According to the European Society of Cardiology, ibuprofen is associated with increased blood pressure and hypertension compared to celecoxib in patients with osteoarthritis or rheumatoid arthritis and increased risk of cardiovascular disease.
Nonsteroidal anti-inflammatory drugs (NSAIDs), both non-selective and selective cyclooxygenase-2 (COX-2) inhibitors, are among the most widely prescribed drugs worldwide, but are now linked with increased blood pressure and adverse cardiovascular events.
NSAID labels include warnings about potential increases in blood pressure but there is little data on the effects of individual drugs. Maintaining or achieving blood pressure control in patients with arthritis and concomitant hypertension could avoid more than 70,000 deaths from stroke and 60,000 deaths from coronary heart disease each year.
The study which found the results, PRECISION-ABPM, was a prospective, double blind, randomised, non-inferiority cardiovascular safety trial. It was conducted at 60 sites in the US and included 444 patients, of whom 408 (92%) had osteoarthritis and 36 (8%) had rheumatoid arthritis. All patients had evidence of, or were at increased risk for, coronary artery disease.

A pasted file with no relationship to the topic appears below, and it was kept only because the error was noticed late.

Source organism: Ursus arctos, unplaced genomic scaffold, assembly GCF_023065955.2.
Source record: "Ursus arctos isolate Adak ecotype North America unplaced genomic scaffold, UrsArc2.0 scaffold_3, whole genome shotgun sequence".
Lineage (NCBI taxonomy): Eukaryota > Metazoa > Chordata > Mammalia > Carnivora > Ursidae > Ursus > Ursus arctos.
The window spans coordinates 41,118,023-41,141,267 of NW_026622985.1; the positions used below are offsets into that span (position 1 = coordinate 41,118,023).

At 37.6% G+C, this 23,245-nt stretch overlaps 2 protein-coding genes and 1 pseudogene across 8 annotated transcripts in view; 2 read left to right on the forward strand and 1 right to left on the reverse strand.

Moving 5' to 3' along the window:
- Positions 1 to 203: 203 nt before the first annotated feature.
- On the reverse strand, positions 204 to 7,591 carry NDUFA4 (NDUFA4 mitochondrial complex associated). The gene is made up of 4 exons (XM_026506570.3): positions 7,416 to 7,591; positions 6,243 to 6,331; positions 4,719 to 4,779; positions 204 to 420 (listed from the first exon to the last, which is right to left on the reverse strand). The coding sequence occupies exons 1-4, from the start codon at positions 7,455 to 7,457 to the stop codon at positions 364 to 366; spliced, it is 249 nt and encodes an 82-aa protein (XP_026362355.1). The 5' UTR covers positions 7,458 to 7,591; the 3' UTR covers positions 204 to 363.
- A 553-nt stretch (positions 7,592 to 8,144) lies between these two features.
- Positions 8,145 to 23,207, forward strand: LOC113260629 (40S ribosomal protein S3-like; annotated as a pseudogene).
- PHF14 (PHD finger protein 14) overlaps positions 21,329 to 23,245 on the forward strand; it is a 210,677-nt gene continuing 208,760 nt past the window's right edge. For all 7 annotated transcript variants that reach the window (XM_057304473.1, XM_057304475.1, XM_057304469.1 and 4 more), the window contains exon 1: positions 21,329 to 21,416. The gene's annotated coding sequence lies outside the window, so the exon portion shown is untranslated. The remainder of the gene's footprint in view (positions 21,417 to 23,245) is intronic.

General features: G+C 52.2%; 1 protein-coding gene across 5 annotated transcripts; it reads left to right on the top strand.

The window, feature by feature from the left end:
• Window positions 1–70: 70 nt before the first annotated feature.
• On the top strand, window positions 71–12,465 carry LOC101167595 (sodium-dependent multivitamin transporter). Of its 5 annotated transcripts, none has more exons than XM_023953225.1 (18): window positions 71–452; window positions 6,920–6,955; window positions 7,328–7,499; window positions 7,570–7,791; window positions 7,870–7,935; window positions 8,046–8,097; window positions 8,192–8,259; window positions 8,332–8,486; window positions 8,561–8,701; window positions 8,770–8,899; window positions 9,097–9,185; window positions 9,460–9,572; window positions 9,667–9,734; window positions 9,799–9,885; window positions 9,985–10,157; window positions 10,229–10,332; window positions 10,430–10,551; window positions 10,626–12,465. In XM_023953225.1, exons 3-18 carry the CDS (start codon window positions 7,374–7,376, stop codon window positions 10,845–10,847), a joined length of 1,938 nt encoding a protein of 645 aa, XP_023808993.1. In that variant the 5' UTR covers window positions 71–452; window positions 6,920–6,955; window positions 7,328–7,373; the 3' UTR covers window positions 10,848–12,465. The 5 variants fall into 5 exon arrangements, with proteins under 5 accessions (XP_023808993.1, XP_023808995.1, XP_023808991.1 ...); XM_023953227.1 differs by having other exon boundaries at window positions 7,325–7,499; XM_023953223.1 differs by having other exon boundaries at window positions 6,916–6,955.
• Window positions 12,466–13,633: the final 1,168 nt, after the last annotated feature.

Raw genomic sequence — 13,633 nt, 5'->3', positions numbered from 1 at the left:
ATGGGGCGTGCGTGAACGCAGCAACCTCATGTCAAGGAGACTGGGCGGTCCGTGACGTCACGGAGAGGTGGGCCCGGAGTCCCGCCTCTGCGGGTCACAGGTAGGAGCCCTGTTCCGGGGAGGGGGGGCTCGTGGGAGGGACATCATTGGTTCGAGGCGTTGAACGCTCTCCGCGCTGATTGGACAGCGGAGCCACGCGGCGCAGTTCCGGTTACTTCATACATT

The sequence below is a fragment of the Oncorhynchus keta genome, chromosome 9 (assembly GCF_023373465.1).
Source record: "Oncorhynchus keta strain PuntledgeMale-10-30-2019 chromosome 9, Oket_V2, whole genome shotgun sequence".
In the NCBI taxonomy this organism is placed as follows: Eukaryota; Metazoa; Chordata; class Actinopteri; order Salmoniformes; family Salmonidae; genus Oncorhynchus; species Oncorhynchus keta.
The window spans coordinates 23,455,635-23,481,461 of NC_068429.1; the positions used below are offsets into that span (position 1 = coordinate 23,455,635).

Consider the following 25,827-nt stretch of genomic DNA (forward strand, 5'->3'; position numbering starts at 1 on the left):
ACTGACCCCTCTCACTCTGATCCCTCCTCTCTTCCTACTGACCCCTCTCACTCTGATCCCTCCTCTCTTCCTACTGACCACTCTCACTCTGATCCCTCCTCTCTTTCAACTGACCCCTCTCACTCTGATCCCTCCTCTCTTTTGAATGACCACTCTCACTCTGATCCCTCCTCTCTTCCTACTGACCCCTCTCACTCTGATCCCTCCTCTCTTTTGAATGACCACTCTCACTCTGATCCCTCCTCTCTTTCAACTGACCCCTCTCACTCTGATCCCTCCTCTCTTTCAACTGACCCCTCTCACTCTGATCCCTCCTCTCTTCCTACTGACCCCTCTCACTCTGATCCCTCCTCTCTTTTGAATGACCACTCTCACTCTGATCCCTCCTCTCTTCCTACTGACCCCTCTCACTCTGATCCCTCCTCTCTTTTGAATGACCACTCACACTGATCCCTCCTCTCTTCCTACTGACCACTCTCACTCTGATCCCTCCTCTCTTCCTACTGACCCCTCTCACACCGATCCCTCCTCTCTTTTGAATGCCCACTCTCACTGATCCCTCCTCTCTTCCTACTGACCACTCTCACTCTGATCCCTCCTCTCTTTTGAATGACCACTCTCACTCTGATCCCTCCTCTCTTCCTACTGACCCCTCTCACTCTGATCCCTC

Patients were randomised in a 1:1:1 fashion to receive celecoxib (100–200mg twice a day), ibuprofen (600–800mg three times a day), or naproxen (375–500mg twice a day) with matching placebos.
Principal investigator Prof Frank Ruschitzka, professor of cardiology and co-head, Department of Cardiology, University Heart Centre, Zurich, Switzerland, said: “PRECISION-ABPM showed differential blood pressure effects between the different NSAIDs, ibuprofen and naproxen, and the COX-2 inhibitor celecoxib. While celecoxib and naproxen produced either a slight decrease (celecoxib) or a relatively small increase (naproxen) in blood pressure, ibuprofen was associated with a significant increase in ambulatory systolic blood pressure of more than 3mmHg.”
“Patients receiving ibuprofen had a 61% higher incidence of de novo hypertension compared to those receiving celecoxib,” Prof Ruschitzka continued.
These results support and extend the findings of the PRECISION trial, demonstrating non-inferiority for the primary cardiovascular outcomes for moderate doses of celecoxib compared with naproxen or ibuprofen.